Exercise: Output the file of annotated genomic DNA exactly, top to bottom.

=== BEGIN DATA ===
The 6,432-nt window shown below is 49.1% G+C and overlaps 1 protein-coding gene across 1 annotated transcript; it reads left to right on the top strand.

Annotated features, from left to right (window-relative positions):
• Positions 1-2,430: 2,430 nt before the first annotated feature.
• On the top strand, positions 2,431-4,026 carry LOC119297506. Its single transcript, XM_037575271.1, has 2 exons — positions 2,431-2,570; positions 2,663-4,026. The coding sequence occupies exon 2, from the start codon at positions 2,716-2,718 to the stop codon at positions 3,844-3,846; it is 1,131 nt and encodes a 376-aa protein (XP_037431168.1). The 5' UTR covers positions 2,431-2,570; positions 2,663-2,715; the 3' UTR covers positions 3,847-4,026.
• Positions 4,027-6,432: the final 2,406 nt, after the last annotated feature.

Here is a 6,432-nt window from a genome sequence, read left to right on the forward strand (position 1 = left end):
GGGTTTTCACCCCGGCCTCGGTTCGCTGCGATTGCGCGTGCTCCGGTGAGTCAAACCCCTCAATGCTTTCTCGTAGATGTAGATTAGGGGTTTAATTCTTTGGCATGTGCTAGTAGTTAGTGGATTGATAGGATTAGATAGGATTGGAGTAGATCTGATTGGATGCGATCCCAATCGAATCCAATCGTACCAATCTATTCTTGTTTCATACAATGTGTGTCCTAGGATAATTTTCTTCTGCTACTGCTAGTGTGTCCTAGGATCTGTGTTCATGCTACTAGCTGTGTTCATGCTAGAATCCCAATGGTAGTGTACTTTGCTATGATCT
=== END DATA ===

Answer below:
The 6,432-nt window shown below is 49.1% G+C and overlaps 1 protein-coding gene across 1 annotated transcript; it reads left to right on the top strand.

Annotated features, from left to right (window-relative positions):
• Positions 1-2,430: 2,430 nt before the first annotated feature.
• On the top strand, positions 2,431-4,026 carry LOC119297506. Its single transcript, XM_037575271.1, has 2 exons — positions 2,431-2,570; positions 2,663-4,026. The coding sequence occupies exon 2, from the start codon at positions 2,716-2,718 to the stop codon at positions 3,844-3,846; it is 1,131 nt and encodes a 376-aa protein (XP_037431168.1). The 5' UTR covers positions 2,431-2,570; positions 2,663-2,715; the 3' UTR covers positions 3,847-4,026.
• Positions 4,027-6,432: the final 2,406 nt, after the last annotated feature.

Here is a 6,432-nt window from a genome sequence, read left to right on the forward strand (position 1 = left end):
GGGTTTTCACCCCGGCCTCGGTTCGCTGCGATTGCGCGTGCTCCGGTGAGTCAAACCCCTCAATGCTTTCTCGTAGATGTAGATTAGGGGTTTAATTCTTTGGCATGTGCTAGTAGTTAGTGGATTGATAGGATTAGATAGGATTGGAGTAGATCTGATTGGATGCGATCCCAATCGAATCCAATCGTACCAATCTATTCTTGTTTCATACAATGTGTGTCCTAGGATAATTTTCTTCTGCTACTGCTAGTGTGTCCTAGGATCTGTGTTCATGCTACTAGCTGTGTTCATGCTAGAATCCCAATGGTAGTGTACTTTGCTATGATCT